James Nesbitt talks about his role in ITV’s The Secret which starts this Friday evening.

James Nesbitt in The Secret. PA.
James Nesbitt in The Secret. PA.

James Nesbitt says it was ‘chilling’ to play double killer Colin Howell in the new ITV drama, The Secret, which airs for the first time this Friday night.

The much awaited show sees the Cold Feet actor play Howell, a respectable Ballymoney dentist and pillar of the community, who became a killer in partnership with a Sunday school teacher, Hazel Stewart - played by Genevieve O’Reilly.

The lovers murdered their partners in Coleraine in 1991 and their story will be told in a much awaited four-part series.

Howell and Stewart had an affair and then plotted to kill their other halves Lesley Howell and Trevor Buchanan.

The drama will follow the story which gripped the north coast and beyond for the past few years.

“It’s quite interesting to go home and do something that isn’t about the Troubles.

“My sister used to go to Lesley’s coffee mornings and two of my best friends were patients of Colin’s,” reveals 51-year-old Nesbitt, who recalls a scene in which Colin runs past his parents’ house after the killings.

“To see that is quite chilling,” he adds. “For all intents and purposes, this was a community that was law-abiding and well-respected. It’s quite easy to imagine that Baptist community as an odd and cultish world, but it wasn’t at all.

“They’re certainly a close community, but I knew a lot of these people, and they’re charitable people that will go out of their way to help you.

“It was interesting to be given an opportunity to explore the dark side and, indeed, see how wickedness and evil can flourish under the cover of religion.”

The drama traces the pair’s initial meeting, affair and how they carried out Colin’s plan to kill Lesley and Trevor, through to the inquest, Colin’s confession and the subsequent murder trial. Hazel admitted involvement but pleaded not guilty, claiming she was coerced.

“Everyone now has an opinion on Colin, particularly in Northern Ireland, where there’s almost a frenzy about this [the series] coming out,” continues Nesbitt, who has two daughters with wife Sonia Forbes-Adam.

“A lot of people would say, ‘Oh yes, I knew there was something strange about him’, but that’s in retrospect, and the retrospect is influenced by the fact he was convicted.”

In preparation for the part, Nesbitt spoke to veteran reporter Deric Henderson, former Ireland Editor of the Press Association who wrote Let This Be Our Secret, on which the drama’s based.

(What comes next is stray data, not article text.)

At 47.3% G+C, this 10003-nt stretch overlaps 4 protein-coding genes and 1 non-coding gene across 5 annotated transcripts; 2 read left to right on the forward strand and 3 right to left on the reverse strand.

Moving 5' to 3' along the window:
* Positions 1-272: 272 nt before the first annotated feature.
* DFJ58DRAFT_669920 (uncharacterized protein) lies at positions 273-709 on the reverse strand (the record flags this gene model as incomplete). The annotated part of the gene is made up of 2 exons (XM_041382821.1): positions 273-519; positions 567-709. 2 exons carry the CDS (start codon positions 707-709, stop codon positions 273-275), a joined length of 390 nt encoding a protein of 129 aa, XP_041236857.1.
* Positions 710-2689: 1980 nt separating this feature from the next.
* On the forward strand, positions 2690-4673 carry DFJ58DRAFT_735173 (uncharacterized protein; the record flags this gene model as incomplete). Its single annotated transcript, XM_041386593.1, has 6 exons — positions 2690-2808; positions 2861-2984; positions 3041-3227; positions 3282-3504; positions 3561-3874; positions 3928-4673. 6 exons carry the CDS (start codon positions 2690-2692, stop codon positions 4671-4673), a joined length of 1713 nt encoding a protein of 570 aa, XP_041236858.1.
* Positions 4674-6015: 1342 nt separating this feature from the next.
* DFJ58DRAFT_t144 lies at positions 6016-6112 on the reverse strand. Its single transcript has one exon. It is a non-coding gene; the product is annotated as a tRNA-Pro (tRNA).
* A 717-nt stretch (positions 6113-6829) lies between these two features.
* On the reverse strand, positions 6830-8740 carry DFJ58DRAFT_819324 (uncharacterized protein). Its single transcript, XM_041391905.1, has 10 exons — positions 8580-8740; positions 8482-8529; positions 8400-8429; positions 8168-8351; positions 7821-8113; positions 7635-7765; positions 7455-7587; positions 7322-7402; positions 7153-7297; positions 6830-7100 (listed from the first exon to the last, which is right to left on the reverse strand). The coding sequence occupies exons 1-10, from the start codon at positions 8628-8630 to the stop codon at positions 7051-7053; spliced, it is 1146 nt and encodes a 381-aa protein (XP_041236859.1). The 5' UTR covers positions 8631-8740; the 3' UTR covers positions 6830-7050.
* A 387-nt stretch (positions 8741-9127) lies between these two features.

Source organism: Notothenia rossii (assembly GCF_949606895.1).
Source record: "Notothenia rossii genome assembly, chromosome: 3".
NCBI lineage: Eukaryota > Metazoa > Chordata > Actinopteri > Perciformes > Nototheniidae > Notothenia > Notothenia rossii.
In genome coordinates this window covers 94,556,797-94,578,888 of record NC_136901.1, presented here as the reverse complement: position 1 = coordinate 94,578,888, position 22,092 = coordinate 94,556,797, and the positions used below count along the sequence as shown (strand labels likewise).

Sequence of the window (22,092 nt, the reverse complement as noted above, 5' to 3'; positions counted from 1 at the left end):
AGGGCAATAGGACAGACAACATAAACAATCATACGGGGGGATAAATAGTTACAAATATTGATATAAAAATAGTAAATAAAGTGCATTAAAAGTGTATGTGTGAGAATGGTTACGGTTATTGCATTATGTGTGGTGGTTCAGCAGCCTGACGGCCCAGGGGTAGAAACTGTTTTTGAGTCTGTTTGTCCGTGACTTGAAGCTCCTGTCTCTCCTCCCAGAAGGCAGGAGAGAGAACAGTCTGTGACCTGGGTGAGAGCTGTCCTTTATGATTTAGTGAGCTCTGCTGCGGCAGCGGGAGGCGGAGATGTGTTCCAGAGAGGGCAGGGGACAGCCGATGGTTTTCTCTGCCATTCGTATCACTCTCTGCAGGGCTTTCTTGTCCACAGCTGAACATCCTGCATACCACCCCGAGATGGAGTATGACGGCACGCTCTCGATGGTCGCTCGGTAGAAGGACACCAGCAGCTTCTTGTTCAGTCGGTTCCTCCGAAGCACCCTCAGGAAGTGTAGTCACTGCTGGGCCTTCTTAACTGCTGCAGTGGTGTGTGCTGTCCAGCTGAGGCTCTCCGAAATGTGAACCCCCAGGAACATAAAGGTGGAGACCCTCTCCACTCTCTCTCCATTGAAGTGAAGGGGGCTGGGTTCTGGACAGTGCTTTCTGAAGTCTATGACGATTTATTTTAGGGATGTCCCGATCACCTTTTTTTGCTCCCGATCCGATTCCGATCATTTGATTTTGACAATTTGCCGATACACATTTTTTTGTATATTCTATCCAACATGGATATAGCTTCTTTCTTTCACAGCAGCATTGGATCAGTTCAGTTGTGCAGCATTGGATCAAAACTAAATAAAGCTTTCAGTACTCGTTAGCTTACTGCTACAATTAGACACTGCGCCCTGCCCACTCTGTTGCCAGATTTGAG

“I knew about the notion of a film a long time ago, because Deric told me he was writing a book and said it would make a great film. The research was there, so I didn’t need to journalistically talk to people.”

There are differing opinions on Howell, but Nesbitt remarks he “clearly had a certain level of charm”.

“He was a very forceful person whose religion meant a lot to him, but I think we all agree that [for him], God was made in his own image, and he was supremely controlling. This control and self-belief put him in a position where he felt that rules didn’t apply to him.”

Nesbitt didn’t meet Howell, and though he believes that was the right decision, he confesses that he “wouldn’t mind sitting down with him for a while”.

He recalls chatting with former politician Ivan Cooper, who he portrayed in 2002’s Bloody Sunday.

“I said to him, ‘Tell me about what happened’, and he talked for six hours. Whether or not that would have happened with Colin, I don’t know,” admits Nesbitt.

“I would have asked him why he confessed... Something I’ve always thought is, a couple of days after confessing, I wonder if Colin went: ‘Oh f**k!’” he adds with a laugh.

Howell has always denied that financial gain was a factor in the killings and Mark Redhead, the drama’s executive producer, has pointed out that “the one thing he’s always sensitive about is the suggestion that he did it for money”.

What does Nesbitt make of his motives? “The more we did it, and the more we got to know those characters, at times, you couldn’t help but feel you were playing a love story.

“I think there’s a level of psychopathy in there,” he adds. “There has to be. But I don’t know what motivated the murders. From a religious side, divorce wasn’t permitted in the Baptist church, and he [Colin] was certainly aware of banishment. That membership and the position he held there tied along with his need for power, and banishment would have been humiliating for him.”

Redhead points out that the attention to detail and primary source material is the reason they felt they were putting a “true story” at the beginning, stating: “This isn’t inspired by real events, we’re telling a true story”.

As director, Murphy adds: “We do know that the drama is factual and that these [murder scenes] are arranged as per the forensic photographs, not just us guessing. The police interviews and courtroom hearings are transcripts verbatim to what was actually said. I haven’t allowed anyone to change anything at all.”

And Howell’s testimony was something to behold. As Henderson observed: “Colin spent the best part of two years preparing for the court case, he had rehearsed his lines. Howell knew he was going to have a captive audience.”

For that reason, Nesbitt found the opportunity to re-enact his court testimony “fantastic - because he had planned it so well”.

“He had written it so articulately, with the sophisticated argument he put forward,” says the actor. “To perform that was wonderful.”

The Secret is a four-part drama beginning on ITV on Friday, April 29.